Sound of Metal accurately depicts addiction

Critically-acclaimed film shatters cinema’s inaccurate perception of addiction and recovery

Sound of Metal accurately depicts addiction

Conor Metzger, Contributing Columnist

Lately, it seems that Hollywood has acquired a taste for addiction stories. And almost any actor who takes the role of an addict is automatically considered to be in the running for prestigious awards like the Oscars. But do these impressive honors mean that they are truly capturing the complexity of the disease?

I have a complicated answer — but to summarize, I would say no. While most films can understand the difficulty of realizing you have a problem, “Beautiful Boy”, takes a different approach entirely to recognize that addiction is more than just substances. Alcohol, drugs, porn, gambling and others are only the outlets through which addiction reveals itself. 

To realize that you have a problem and to take steps to reduce your identified substance dependency is the method that should be commended. But what 2019’s “Sound of Metal” showed is that there is more than just effort required.

In the film we meet the character Ruben, played by British Pakistani actor Riz Ahmed. Ruben is a heavy metal drummer who lives out of an RV with his girlfriend Lou (Olivia Cooke) as they travel between the different locations on their tour. It is implied that Lou is why Ruben has remained clean through his four years and that Ruben has helped Lou through depression and suicidal thoughts in return. This creates a dependency model between the two that helps them on their respective journeys toward recovery. But, what they don’t realize is that this dependency has blocked them from going further.

To explain this, I will use a metaphor. Imagine you are drowning and the water is continuously pushing you down. Then, a piece of driftwood comes by. You latch on and are no longer drowning, but you are still stuck in the middle of the ocean. You refuse to acknowledge the passing ships or helicopters because you appreciate your piece of driftwood or maybe because those sources of help are so far away that you don’t think you could make it.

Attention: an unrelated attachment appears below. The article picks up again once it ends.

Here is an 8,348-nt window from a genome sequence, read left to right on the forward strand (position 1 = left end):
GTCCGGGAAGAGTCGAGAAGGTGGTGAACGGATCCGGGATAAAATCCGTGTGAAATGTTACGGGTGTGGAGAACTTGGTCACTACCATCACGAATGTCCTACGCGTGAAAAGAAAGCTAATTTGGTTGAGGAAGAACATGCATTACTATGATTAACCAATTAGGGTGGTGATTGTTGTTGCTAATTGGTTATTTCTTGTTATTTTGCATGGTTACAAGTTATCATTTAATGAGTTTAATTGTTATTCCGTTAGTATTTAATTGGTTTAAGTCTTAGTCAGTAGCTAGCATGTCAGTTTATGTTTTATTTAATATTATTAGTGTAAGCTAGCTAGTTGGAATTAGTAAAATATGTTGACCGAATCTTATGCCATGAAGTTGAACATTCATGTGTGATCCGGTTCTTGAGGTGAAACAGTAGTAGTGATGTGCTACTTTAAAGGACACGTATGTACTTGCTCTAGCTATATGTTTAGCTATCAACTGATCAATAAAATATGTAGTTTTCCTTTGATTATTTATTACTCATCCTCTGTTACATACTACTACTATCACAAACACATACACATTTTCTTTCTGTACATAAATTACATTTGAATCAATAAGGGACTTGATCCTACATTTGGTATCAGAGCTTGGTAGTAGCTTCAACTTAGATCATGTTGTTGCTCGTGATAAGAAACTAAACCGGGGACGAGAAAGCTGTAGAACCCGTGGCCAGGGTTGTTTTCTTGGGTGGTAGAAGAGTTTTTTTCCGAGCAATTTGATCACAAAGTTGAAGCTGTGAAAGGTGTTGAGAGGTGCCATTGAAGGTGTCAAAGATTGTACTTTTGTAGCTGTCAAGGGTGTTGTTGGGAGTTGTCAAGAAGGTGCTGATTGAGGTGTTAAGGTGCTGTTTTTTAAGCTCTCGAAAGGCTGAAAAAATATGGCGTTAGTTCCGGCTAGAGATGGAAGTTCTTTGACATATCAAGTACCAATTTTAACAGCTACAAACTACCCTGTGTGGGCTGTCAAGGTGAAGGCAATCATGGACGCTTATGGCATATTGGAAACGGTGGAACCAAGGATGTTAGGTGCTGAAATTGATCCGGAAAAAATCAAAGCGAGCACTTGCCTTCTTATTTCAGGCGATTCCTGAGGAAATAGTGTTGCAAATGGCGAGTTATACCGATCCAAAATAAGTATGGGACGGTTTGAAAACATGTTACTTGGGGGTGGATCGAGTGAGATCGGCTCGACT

Ruben and Lou appear to have both been drowning four years ago, and when they met, they latched onto each other and formed a bond that kept them stable. But this bond stopped them from actually healing. They live out of their RV, traveling across the country, running. Ruben and Lou ignore the solution that’s right in front of their faces — they need to go their separate ways to find out how to truly heal themselves.

This is the answer that Ruben has to come to terms with when he loses his hearing. While he never uses drugs again at any point in the film, he and Lou realize that this life-changing event could cause him to drown again. As Lou helps Ruben get to a center for people in recovery who are deaf, they consider their inevitable separation. Once in this community, while learning how to live life as a deaf person, Ruben is also instructed to try and sit in the quiet. A crucial part of the disease of addiction is this insatiable desire to keep moving, to get the next high, to bet on the next horse. People in recovery learn how to be still and enjoy the peace without feeling like they have to keep going. This is a struggle for Ruben, as he is constantly worrying about Lou, and wondering if there is any way for him to ever regain his hearing.

Eventually, Ruben leaves the recovery house and finds Lou living a much more healthy and peaceful life. It is as if Lou is able to do what Ruben is not, to realize that her previous life on the road was not allowing her to get better and that while Ruben helped her begin her recovery, she had to move past him and find her own path at the end of the day.  Ruben sees this and understands that asking Lou to return to their old life would be sending them both backward on their journeys. After realizing the peace Lou has found, Ruben leaves and starts to enjoy the silence and stillness.

This is a very different type of story than the one that we are used to seeing in addiction films. The viewer does not have to watch the character act out his addiction to realize that they have a disease. For audiences to gain a better view of addiction, they need to see past the generic scene of a character’s first 12-step meeting. This trope makes it seem as if recovery begins and ends there, but that could not be further from the truth. What Hollywood and audiences alike need to realize is that recovery can take a plethora of different pathways. The goal should be finding your inner self through the quiet and stillness of a clear head, not just by forgoing your identified form of addiction.

If you or anybody you know is struggling with addiction in any form, Wake Forest offers a community of students in recovery who are there to help. Do not hesitate to reach out at [email protected].